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Re: Support Existing Content

From: Gareth Hay <gazhay@gmail.com>
Date: Fri, 4 May 2007 18:35:46 +0100
Message-Id: <61616E43-874C-447F-8D3B-4DD9BCF7F01A@gmail.com>
Cc: public-html@w3.org, www-html@w3.org
To: "Jeff Schiller" <codedread@gmail.com>

I suppose it depends if we are communicating with a end user or not.

Do you think we author for browsers or for the users. In terms of  
HTML I think we author for browsers, and as such, I don't think a  
parser will ever have the reasoning power of a human being for  
recovering from a grammatical error.

Also, if the library only archived books which conformed to grammar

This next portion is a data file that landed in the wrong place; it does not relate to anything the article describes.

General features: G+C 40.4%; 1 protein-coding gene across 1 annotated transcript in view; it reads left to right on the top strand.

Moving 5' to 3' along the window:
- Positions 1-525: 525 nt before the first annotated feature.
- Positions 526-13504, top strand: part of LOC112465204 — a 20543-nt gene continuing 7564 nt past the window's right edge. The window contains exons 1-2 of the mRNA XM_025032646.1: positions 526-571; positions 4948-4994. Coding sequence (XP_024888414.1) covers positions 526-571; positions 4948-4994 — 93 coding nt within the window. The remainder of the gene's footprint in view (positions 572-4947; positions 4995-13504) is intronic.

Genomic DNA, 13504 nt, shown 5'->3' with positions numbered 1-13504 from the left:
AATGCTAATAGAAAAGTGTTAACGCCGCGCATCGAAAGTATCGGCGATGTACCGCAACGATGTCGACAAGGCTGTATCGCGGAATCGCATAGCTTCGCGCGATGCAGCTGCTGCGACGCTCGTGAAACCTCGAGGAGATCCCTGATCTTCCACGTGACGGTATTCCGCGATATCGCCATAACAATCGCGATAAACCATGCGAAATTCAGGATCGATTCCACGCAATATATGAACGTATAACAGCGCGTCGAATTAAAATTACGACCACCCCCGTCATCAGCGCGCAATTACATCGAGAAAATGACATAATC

rules in the first place, I'm sure many more authors would adhere to  
the rules to get the book into the library.

Gaz

On 4 May 2007, at 17:36, Jeff Schiller wrote:

>
> On 5/4/07, Gareth Hay <gazhay@gmail.com> wrote:
>> I'm sure we are all aware that grammatical errors in texts /can/
>> completely mislead a reader unintentionally.
>
> Sure, I will concede this.  There are some grammatical errors that can
> mislead a reader unintentionally.  There are other errors that a
> reader can perfectly understand without any loss of meaning.  But does
> not mean you should place a draconian restriction that all
> communication must be grammatically correct or the communication is
> disallowed?
>
> That may be fine for libraries consisting of legal or medical
> libraries, but not for libraries available to the masses.  I certainly
> still want to read my Huck Finn and Robinson Crusoe...
>
Received on Friday, 4 May 2007 17:35:56 GMT

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